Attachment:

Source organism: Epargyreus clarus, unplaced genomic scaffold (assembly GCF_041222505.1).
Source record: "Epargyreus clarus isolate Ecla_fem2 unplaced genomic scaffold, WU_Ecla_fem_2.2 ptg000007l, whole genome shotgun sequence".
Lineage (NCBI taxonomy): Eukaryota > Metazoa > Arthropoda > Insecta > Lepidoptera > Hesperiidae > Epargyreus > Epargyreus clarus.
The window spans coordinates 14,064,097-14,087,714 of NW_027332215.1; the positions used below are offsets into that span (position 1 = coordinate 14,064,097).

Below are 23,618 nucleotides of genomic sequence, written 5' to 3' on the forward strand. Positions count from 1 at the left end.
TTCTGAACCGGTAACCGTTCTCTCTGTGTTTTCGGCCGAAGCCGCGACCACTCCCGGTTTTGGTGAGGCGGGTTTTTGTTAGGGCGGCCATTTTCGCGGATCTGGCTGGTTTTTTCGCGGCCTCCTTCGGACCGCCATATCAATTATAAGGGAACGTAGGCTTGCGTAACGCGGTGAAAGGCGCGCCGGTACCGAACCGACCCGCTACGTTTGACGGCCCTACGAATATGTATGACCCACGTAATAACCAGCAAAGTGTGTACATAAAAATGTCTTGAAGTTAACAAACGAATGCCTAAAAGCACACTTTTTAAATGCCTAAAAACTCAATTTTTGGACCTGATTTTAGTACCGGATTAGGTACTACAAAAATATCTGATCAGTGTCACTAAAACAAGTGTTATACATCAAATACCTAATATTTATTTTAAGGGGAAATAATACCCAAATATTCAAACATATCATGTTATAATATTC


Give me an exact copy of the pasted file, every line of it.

Source organism: Epargyreus clarus, unplaced genomic scaffold (assembly GCF_041222505.1).
Source record: "Epargyreus clarus isolate Ecla_fem2 unplaced genomic scaffold, WU_Ecla_fem_2.2 ptg000007l, whole genome shotgun sequence".
Lineage (NCBI taxonomy): Eukaryota > Metazoa > Arthropoda > Insecta > Lepidoptera > Hesperiidae > Epargyreus > Epargyreus clarus.
The window spans coordinates 14,064,097-14,087,714 of NW_027332215.1; the positions used below are offsets into that span (position 1 = coordinate 14,064,097).

Below are 23,618 nucleotides of genomic sequence, written 5' to 3' on the forward strand. Positions count from 1 at the left end.
TTCTGAACCGGTAACCGTTCTCTCTGTGTTTTCGGCCGAAGCCGCGACCACTCCCGGTTTTGGTGAGGCGGGTTTTTGTTAGGGCGGCCATTTTCGCGGATCTGGCTGGTTTTTTCGCGGCCTCCTTCGGACCGCCATATCAATTATAAGGGAACGTAGGCTTGCGTAACGCGGTGAAAGGCGCGCCGGTACCGAACCGACCCGCTACGTTTGACGGCCCTACGAATATGTATGACCCACGTAATAACCAGCAAAGTGTGTACATAAAAATGTCTTGAAGTTAACAAACGAATGCCTAAAAGCACACTTTTTAAATGCCTAAAAACTCAATTTTTGGACCTGATTTTAGTACCGGATTAGGTACTACAAAAATATCTGATCAGTGTCACTAAAACAAGTGTTATACATCAAATACCTAATATTTATTTTAAGGGGAAATAATACCCAAATATTCAAACATATCATGTTATAATATTC